Operation Blessing International (OBI), the international charity based in Virginia Beach, has partnered with Bon Secours Health System and upgraded the community garden in East Ocean View, adding a hydroponic garden that is not only providing fresh vegetables, a source of healthier nutrition in a low income area, but also contributing a nice visual appeal to the neighborhood. Bill Horan, President, Operation Blessing International, and Steve Zollos, Executive Director, Healthy Communities, Bon Secours Health System made the announcement today.
The East Ocean View Community Garden has set a new standard of excellence for community gardens. Working with Bon Secours Health System, Operation Blessing International, Home Depot, the City of Norfolk, and the Master Gardeners of Norfolk, an empty lot has been transformed into a beautiful and productive community garden.
The hydroponic garden, located at the corner of 18 Bay & Pleasant Ave., is a scalable, relatively self-sustaining re-circulating system that grows plants in nutrient-rich water, without soil. This method allows plants to uptake nutrients with very little effort as opposed to soil where the roots must search out the nutrients and extract them. As a result, hydroponic systems deliver much faster growth and much greater yields – up to 10 times as much – all in a cost-effective manner. The garden even uses solar energy to operate the small pumps required to circulate the water through the system.
OBI and Bon Secours provided all materials and labor for the installation of the water system, a paved path, a shed, fence, the seeds, and solar panels to power the air and water pumps. Both organizations are providing ongoing operational assistance, maintenance, and training.
Square Foot Gardening
In addition to having a hydroponics system, 15 square foot gardens have been developed and adopted by residents of the community. “Square Foot Gardening” was developed by Mel Bartholomew in 1976. It provides a simple, fun way to grow all the vegetables (or flowers) you need in a small, easily maintained area. You never have to till the soil, or wonder where each plan should go because your garden is divided into square feet that are easy to plant and maintain.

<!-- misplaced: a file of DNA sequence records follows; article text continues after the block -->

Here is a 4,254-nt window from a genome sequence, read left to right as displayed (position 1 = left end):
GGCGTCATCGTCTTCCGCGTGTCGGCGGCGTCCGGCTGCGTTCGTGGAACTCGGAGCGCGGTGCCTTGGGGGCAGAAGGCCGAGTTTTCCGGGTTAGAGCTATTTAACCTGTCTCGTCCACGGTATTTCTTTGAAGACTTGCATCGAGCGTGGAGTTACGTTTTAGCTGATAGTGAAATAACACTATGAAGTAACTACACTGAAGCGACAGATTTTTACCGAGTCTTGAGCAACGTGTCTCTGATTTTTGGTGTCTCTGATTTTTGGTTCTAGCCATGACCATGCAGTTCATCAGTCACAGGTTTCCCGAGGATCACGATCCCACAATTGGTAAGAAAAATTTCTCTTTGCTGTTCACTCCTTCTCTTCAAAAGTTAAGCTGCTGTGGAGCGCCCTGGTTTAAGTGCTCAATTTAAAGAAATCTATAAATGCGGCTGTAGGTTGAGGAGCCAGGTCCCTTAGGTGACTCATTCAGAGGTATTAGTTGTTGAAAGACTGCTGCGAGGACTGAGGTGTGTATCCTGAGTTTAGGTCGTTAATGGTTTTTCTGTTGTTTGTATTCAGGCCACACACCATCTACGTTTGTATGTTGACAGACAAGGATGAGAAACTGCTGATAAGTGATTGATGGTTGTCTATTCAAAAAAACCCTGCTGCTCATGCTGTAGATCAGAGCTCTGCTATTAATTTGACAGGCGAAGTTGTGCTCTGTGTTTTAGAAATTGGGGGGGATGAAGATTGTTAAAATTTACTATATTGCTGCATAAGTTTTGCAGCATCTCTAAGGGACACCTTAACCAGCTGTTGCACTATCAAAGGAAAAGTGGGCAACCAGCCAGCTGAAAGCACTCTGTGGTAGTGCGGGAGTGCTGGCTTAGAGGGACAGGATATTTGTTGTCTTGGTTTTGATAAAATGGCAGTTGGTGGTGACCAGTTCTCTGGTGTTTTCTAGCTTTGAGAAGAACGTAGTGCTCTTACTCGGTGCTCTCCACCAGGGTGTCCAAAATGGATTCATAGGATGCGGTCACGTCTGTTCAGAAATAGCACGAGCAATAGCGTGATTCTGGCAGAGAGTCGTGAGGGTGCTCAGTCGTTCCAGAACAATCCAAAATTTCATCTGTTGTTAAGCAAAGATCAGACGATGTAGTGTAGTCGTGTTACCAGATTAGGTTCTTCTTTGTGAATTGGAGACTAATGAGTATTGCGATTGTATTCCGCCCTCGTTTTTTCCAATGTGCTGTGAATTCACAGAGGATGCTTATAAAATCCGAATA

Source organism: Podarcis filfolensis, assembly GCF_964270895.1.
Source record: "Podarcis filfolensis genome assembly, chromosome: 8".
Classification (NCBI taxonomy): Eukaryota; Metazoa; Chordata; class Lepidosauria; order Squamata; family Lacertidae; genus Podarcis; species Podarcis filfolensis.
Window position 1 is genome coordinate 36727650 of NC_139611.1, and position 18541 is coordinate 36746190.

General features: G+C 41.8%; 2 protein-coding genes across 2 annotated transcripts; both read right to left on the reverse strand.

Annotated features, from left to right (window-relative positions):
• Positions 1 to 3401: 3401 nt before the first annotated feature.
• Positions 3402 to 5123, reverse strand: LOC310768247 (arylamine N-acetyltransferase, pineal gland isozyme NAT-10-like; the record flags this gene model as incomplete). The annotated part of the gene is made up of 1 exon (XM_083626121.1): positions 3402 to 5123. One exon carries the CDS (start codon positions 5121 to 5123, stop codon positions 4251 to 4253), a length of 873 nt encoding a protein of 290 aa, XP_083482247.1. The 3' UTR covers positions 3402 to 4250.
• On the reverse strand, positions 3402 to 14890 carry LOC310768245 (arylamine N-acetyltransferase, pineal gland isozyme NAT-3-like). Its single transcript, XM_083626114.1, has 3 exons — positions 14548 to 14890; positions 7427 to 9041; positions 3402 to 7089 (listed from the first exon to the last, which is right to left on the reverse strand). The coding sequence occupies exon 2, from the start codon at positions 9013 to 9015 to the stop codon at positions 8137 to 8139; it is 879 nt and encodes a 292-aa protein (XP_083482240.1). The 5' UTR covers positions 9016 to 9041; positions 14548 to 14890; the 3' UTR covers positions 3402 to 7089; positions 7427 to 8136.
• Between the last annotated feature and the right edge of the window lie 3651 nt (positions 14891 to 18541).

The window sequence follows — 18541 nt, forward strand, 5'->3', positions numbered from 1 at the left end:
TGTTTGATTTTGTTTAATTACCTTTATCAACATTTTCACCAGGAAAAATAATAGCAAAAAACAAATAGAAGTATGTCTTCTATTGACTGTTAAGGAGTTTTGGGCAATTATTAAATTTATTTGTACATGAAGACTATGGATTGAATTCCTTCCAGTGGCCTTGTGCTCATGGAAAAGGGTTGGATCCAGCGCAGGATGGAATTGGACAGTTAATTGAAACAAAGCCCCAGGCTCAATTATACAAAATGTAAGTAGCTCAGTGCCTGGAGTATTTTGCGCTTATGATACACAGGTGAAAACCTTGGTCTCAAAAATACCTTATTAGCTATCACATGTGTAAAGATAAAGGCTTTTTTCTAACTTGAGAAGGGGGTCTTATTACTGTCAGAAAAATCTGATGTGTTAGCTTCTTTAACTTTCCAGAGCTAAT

The hydroponic garden at East Ocean View was constructed and planted in June and is capable of growing up to 80 plants at the same time. It is currently producing tomatoes, cucumbers, peppers, basil, beans, and assorted flowers. Once picked, the produce is put into a community box and neighborhood residents are welcome to take what they need.
About the Project
The hydroponic garden in East Ocean View is a pilot project for Operation Blessing International and Bon Secours. Operation Blessing is currently developing a Hydroponics Program to build healthier communities throughout the world by empowering local residents to grow their own fruits and vegetables to add health and nutrition to their diets.
Bill Horan said, “In under-served urban areas, community gardens such as this can provide not only nourishing food but also gathering places, visual beauty, and a source of pride within the community.”
Steve Zollos said, “The garden that Bon Secours helped start here last year has already made a big impact in the community. We’re excited to partner with Operation Blessing to take it to the next level and provide even more nutritious food that otherwise might be out of reach to local residents.”
Why not take a trip out to the beach in East Ocean View and take a moment to see the gardens. Be inspired; it’s worth the trip!